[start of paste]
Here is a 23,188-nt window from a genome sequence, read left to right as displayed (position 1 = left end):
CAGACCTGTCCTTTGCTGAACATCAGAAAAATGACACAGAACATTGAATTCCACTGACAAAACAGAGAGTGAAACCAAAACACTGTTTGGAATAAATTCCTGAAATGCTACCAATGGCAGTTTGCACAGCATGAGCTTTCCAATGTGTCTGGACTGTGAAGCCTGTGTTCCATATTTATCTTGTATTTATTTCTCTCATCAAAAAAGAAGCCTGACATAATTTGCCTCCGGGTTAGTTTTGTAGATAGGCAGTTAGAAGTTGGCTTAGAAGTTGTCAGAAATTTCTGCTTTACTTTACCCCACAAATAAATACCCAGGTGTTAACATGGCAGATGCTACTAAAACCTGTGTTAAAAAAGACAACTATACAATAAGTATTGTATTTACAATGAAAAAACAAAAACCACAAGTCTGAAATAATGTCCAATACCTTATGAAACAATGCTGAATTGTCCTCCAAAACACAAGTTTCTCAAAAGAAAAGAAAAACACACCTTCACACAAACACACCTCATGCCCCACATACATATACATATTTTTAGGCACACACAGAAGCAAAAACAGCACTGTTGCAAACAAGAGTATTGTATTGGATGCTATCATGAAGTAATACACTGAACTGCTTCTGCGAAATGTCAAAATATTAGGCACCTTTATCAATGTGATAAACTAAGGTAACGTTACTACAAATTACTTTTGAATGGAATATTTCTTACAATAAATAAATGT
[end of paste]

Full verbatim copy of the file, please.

Here is a 23,188-nt window from a genome sequence, read left to right as displayed (position 1 = left end):
CAGACCTGTCCTTTGCTGAACATCAGAAAAATGACACAGAACATTGAATTCCACTGACAAAACAGAGAGTGAAACCAAAACACTGTTTGGAATAAATTCCTGAAATGCTACCAATGGCAGTTTGCACAGCATGAGCTTTCCAATGTGTCTGGACTGTGAAGCCTGTGTTCCATATTTATCTTGTATTTATTTCTCTCATCAAAAAAGAAGCCTGACATAATTTGCCTCCGGGTTAGTTTTGTAGATAGGCAGTTAGAAGTTGGCTTAGAAGTTGTCAGAAATTTCTGCTTTACTTTACCCCACAAATAAATACCCAGGTGTTAACATGGCAGATGCTACTAAAACCTGTGTTAAAAAAGACAACTATACAATAAGTATTGTATTTACAATGAAAAAACAAAAACCACAAGTCTGAAATAATGTCCAATACCTTATGAAACAATGCTGAATTGTCCTCCAAAACACAAGTTTCTCAAAAGAAAAGAAAAACACACCTTCACACAAACACACCTCATGCCCCACATACATATACATATTTTTAGGCACACACAGAAGCAAAAACAGCACTGTTGCAAACAAGAGTATTGTATTGGATGCTATCATGAAGTAATACACTGAACTGCTTCTGCGAAATGTCAAAATATTAGGCACCTTTATCAATGTGATAAACTAAGGTAACGTTACTACAAATTACTTTTGAATGGAATATTTCTTACAATAAATAAATGT